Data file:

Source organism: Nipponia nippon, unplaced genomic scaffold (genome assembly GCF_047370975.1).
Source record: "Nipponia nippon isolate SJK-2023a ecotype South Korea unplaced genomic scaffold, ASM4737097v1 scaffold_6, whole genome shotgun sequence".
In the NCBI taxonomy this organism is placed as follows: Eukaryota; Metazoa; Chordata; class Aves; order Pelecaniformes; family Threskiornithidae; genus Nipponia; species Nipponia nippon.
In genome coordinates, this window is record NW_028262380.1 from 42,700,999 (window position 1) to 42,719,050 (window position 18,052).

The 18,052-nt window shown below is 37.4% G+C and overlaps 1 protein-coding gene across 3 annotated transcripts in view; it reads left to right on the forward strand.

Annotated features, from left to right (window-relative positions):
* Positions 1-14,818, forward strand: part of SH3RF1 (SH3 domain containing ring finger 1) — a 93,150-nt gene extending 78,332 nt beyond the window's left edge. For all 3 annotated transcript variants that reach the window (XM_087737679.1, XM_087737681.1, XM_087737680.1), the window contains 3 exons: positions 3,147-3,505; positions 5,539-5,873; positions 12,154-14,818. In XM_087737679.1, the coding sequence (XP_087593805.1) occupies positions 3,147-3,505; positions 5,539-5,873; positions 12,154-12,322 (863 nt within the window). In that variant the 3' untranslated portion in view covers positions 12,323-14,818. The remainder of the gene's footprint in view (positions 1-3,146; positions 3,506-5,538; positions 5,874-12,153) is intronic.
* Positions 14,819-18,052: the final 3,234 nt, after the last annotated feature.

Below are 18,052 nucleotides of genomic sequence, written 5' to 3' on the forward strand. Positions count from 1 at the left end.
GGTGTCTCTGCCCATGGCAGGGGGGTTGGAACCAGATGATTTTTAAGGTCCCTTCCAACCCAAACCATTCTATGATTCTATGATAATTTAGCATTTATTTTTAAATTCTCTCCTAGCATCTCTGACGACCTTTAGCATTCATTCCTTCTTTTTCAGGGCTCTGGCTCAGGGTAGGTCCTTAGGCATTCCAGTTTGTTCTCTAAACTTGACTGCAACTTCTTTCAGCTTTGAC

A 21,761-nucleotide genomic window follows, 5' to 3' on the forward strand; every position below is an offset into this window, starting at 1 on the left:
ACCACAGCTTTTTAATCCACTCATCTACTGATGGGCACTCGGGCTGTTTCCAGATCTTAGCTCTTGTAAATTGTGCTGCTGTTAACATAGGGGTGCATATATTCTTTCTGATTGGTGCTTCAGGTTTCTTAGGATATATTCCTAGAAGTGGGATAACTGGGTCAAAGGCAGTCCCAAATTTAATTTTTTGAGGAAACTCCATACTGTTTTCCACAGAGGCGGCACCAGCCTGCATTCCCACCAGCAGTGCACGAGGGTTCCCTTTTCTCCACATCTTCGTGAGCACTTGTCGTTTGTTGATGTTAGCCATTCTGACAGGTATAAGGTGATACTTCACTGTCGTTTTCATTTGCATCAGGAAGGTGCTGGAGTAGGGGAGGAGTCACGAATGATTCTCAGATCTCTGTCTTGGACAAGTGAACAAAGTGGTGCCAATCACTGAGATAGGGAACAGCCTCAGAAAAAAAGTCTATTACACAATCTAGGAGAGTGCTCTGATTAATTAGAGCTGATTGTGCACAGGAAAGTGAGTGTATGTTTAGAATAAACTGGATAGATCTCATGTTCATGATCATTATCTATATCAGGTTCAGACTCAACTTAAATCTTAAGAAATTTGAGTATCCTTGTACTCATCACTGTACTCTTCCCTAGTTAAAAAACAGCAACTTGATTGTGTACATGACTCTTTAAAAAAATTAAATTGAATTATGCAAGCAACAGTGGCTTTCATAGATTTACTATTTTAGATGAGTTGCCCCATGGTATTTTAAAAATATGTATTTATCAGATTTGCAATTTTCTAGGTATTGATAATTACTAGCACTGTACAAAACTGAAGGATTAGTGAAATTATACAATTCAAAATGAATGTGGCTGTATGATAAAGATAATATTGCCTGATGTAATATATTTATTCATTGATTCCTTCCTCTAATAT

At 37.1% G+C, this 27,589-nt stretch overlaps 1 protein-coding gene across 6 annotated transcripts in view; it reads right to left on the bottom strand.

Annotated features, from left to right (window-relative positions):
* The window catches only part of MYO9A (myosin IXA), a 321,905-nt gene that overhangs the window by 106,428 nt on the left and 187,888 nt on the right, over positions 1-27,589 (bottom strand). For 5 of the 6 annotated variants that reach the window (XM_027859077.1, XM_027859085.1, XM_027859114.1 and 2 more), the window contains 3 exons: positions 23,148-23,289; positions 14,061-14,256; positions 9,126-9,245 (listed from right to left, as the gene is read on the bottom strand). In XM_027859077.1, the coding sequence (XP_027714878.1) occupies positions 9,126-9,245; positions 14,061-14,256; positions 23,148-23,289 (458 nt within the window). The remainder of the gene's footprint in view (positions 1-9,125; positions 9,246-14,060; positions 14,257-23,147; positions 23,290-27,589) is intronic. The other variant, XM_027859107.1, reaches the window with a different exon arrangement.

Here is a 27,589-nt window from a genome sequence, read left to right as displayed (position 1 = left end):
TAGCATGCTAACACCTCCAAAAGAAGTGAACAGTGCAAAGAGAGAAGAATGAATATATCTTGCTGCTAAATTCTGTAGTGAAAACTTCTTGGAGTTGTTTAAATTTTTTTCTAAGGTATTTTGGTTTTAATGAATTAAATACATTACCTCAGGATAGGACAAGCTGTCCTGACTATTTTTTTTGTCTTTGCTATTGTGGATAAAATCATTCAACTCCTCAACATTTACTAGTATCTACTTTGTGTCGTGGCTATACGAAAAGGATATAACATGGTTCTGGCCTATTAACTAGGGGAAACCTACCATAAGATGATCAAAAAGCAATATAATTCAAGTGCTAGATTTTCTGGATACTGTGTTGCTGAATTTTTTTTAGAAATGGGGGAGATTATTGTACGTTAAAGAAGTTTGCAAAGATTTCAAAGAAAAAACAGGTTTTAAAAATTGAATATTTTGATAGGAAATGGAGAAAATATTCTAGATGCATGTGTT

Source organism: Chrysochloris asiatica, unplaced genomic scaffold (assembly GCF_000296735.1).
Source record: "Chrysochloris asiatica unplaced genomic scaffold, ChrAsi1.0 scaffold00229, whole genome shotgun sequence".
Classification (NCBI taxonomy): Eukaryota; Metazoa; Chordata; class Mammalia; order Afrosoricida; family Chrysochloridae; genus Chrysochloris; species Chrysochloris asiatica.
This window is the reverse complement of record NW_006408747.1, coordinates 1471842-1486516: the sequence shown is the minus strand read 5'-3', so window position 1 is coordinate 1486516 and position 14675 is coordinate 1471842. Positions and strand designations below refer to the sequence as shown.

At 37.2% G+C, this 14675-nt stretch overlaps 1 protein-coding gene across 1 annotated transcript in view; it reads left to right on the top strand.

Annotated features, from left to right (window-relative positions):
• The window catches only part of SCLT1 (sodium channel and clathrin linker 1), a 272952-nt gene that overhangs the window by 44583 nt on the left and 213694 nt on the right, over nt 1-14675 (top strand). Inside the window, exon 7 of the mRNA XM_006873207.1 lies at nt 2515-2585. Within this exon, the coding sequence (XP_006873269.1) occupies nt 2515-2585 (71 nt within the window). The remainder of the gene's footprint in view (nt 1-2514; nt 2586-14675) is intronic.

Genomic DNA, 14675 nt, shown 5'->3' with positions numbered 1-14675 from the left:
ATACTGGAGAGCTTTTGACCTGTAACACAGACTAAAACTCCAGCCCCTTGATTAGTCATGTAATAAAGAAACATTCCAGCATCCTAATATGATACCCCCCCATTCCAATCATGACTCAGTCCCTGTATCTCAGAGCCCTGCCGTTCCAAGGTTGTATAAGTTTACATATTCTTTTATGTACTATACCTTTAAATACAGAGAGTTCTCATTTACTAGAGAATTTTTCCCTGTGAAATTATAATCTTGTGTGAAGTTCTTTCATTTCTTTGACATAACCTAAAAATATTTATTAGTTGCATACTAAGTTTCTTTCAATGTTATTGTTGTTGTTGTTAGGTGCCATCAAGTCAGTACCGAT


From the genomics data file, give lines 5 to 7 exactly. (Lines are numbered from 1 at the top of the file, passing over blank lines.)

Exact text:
The 18,052-nt window shown below is 37.4% G+C and overlaps 1 protein-coding gene across 3 annotated transcripts in view; it reads left to right on the forward strand.

Annotated features, from left to right (window-relative positions):
* Positions 1-14,818, forward strand: part of SH3RF1 (SH3 domain containing ring finger 1) — a 93,150-nt gene extending 78,332 nt beyond the window's left edge. For all 3 annotated transcript variants that reach the window (XM_087737679.1, XM_087737681.1, XM_087737680.1), the window contains 3 exons: positions 3,147-3,505; positions 5,539-5,873; positions 12,154-14,818. In XM_087737679.1, the coding sequence (XP_087593805.1) occupies positions 3,147-3,505; positions 5,539-5,873; positions 12,154-12,322 (863 nt within the window). In that variant the 3' untranslated portion in view covers positions 12,323-14,818. The remainder of the gene's footprint in view (positions 1-3,146; positions 3,506-5,538; positions 5,874-12,153) is intronic.